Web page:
Skin cancer: If in doubt, check it out
20 November 2012
Imagine if you could stand in front of the mirror and examine your brain, breast tissue or prostate, or if you were able to ask your partner to check your pancreas or kidneys.
Unfortunately, such a simple self-check is impossible, except for one organ of the body. Which one you may ask? The largest organ of the body of course; your skin.
As a dermatologist, I have seen all too often the tragic outcome of failing to detect a melanoma at an early stage. A regular, simple five-minute skin check with the help of your partner could save your life.
Melanoma, the deadliest form of skin cancer, can occur at any age - even in children. Melanoma is most common however, in those older than 45 years of age and especially men. Particularly worrying is that in men aged 45 and over, the risk of dying from melanoma is more than twice that of women the same age.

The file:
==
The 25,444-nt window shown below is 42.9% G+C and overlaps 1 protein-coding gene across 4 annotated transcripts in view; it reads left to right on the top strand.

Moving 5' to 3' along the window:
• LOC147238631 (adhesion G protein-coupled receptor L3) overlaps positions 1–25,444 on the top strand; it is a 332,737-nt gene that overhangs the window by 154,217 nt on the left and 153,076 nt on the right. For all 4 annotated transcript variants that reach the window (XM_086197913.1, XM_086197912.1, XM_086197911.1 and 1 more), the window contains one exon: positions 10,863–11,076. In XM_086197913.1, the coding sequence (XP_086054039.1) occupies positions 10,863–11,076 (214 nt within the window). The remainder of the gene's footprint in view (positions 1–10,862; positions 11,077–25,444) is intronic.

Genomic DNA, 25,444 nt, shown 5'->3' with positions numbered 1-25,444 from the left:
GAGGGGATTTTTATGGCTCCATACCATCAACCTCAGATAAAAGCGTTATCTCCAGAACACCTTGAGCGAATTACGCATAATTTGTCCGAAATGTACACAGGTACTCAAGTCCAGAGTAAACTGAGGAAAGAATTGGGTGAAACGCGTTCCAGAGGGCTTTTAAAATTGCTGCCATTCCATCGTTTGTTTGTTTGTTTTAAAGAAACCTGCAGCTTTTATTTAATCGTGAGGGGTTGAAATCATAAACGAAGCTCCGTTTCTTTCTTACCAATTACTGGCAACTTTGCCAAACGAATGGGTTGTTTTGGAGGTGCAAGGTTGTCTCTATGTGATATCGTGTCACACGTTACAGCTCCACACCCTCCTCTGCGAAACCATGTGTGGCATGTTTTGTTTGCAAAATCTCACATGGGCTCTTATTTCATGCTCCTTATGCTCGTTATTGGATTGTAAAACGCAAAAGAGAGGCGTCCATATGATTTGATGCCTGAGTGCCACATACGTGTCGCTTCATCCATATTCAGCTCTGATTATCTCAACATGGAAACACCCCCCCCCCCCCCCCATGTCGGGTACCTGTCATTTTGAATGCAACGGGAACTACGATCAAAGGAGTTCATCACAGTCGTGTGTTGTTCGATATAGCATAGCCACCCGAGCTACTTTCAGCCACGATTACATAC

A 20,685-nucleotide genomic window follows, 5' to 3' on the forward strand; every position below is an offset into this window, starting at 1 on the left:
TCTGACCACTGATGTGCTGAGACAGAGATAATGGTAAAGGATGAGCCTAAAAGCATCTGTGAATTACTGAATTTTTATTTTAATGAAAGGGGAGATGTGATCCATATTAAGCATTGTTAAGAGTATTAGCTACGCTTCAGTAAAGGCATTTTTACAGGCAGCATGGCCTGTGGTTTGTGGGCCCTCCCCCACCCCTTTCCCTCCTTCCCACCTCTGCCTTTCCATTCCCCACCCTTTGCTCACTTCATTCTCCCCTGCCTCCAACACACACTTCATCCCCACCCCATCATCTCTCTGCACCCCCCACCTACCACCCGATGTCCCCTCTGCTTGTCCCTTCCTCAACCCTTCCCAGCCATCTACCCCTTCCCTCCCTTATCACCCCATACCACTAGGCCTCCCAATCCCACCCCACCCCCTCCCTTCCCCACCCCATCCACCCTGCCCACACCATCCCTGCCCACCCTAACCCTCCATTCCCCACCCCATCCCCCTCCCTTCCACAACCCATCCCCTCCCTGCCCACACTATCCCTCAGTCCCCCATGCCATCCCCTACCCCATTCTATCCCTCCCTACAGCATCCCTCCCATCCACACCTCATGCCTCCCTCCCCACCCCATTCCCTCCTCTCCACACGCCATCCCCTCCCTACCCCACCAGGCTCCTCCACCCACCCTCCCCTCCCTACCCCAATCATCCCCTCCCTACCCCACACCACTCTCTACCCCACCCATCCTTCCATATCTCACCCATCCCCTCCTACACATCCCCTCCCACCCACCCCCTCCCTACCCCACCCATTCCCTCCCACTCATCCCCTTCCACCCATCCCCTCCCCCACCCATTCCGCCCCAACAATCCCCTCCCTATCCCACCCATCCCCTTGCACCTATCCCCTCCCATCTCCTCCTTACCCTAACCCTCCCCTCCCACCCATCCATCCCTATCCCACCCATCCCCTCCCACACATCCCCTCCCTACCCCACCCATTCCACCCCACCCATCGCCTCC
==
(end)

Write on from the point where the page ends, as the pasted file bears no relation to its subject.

While a melanoma may develop anywhere on the skin, up to 40% of melanomas in men tend to occur on the back, so I urge every man, with the help of a partner, to check your back and the rest of your skin regularly, for example at the beginning of spring, summer, autumn and winter.
If you see a mole or freckle changing in size, shape or colour, or a "sore" which just will not heal, go to your family doctor and ask: "Could this be a melanoma or other type of skin cancer?" Five minutes every three months is all it takes
The earlier the melanoma is detected the better the outlook, because the thicker the melanoma, the greater the risk of spread though blood vessels and lymphatics to other organs of the body.
The risk of spread of a melanoma less than 0.75mm thick is less than 5%, increasing to about a 5-10% risk of spread for melanomas between 0.75 and 1mm thick. At 2mm thickness the chance of spread becomes about 20-30%, at 3mm 30-40% and at 4mm 40-50%, so prevention or early detection are the keys to survival.
Start today. Look around. Get to know your skin. If in doubt, check it out.